more relevant and fun.
- Prime their brain before units or lessons begin
so that when you activate prior knowledge at the
beginning of your lesson, all students will have
something to activate. Activating prior knowledge
also sends the message of respecting what they
know and what they want to learn. It allows
teachers to personalize the learning.
- Invite students to choose a favored technology to
investigate and express their learning as long as
it allows for clear representation of evidence of
- Ask students to moderate online discussions or
curate Google docs and similar artifacts.
- Teach descriptive feedback techniques that they
can use for themselves and with one another.
Ask students, for example, to write a letter to
you describing where their effort on a particular
assignment matches the exemplar provided and
where it differs. Place a dot at the end of a line of
students’ writing or next to a mistake in a math
problem (or use a simple highlighting swipe), to
indicate a mistake is present, but don’t identify
what the issue is. Ask students to identify and
correct the mistake(s) made. You can also ask
students to create item analysis charts they can
use to reflect on their test performance, they can
respond to the three basic questions of feedback:
What is my learning target? Where am I now (or,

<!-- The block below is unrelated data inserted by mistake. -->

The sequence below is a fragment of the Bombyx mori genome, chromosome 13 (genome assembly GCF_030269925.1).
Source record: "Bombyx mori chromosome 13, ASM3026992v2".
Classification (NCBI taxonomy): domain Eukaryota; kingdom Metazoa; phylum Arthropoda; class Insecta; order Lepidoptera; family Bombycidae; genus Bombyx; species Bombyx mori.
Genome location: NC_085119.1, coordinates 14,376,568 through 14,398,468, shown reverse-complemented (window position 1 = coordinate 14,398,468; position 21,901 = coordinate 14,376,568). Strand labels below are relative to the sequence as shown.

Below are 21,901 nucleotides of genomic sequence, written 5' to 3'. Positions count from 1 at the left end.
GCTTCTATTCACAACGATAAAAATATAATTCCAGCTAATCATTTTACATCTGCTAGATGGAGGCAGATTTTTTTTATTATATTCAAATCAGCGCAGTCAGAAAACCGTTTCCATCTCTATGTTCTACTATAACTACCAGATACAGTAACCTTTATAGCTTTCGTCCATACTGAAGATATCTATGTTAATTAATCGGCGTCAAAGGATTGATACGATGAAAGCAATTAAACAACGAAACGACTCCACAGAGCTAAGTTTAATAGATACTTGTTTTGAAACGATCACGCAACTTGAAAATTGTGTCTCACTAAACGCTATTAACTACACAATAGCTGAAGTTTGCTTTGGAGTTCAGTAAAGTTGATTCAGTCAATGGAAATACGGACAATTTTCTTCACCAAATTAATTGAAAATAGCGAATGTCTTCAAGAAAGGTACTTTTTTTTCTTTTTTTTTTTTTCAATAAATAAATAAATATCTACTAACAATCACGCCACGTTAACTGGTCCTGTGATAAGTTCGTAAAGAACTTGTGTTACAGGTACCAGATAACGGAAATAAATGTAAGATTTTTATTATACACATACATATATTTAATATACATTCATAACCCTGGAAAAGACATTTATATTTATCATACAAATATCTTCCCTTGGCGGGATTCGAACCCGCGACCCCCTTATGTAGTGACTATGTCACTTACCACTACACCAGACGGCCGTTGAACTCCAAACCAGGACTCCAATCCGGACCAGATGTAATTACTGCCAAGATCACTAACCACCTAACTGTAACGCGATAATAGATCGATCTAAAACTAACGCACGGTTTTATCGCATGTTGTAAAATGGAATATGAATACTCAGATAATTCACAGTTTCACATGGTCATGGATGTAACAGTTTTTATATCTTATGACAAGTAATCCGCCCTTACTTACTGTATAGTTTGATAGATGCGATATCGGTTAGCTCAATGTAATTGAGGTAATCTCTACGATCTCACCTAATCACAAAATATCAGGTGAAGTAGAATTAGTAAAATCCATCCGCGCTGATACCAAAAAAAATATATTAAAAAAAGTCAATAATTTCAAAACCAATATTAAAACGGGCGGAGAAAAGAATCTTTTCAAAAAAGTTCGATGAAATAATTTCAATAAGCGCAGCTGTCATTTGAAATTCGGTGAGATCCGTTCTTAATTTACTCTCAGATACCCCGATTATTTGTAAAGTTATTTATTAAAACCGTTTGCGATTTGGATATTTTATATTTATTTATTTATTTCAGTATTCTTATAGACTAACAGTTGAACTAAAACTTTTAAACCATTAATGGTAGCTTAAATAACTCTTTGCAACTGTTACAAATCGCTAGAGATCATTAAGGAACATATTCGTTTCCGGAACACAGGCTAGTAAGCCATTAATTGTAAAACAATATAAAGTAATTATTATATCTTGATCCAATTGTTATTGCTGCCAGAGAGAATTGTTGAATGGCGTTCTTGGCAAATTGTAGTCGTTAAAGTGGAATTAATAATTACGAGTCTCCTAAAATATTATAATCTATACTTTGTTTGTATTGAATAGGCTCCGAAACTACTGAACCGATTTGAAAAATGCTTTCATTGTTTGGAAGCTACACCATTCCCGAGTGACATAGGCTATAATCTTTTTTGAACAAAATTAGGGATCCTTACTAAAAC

what progress have I made so far?), and what do I
need to do now to achieve my goal?, and they can
see the fruits of their labor and their capacity to
grow via the classic reflection on a newly learned
school topic: I used to think…, but now I think….
- Ask students for proposals for the products they will
create to demonstrate their mastery of a topic and
accept those alternative products as long as they
demonstrate the required evidence of learning.
- Let students decide which method or assignment to
use to practice the newly learned content between
now and the next class meeting.
- Help students build and maintain portfolios
(e-portfolios) of their work over time, including
reflections on each piece.
- As you include access to knowledge and sense-making
in your lessons, ensure processing
knowledge and meaning-making as well. It’s not
just about memorizing the five protections under
the First Amendment; it’s knowing our rights and
our responsibilities when we’re stopped by a police
officer for a traffic violation.
- Invite students to research a question of interest
directly or tangentially related to the subject of
your course right now. Let students co-teach, or
actually teach, the full lesson or a sub-section
such as vocabulary terms to classmates (with your
facilitation, of course).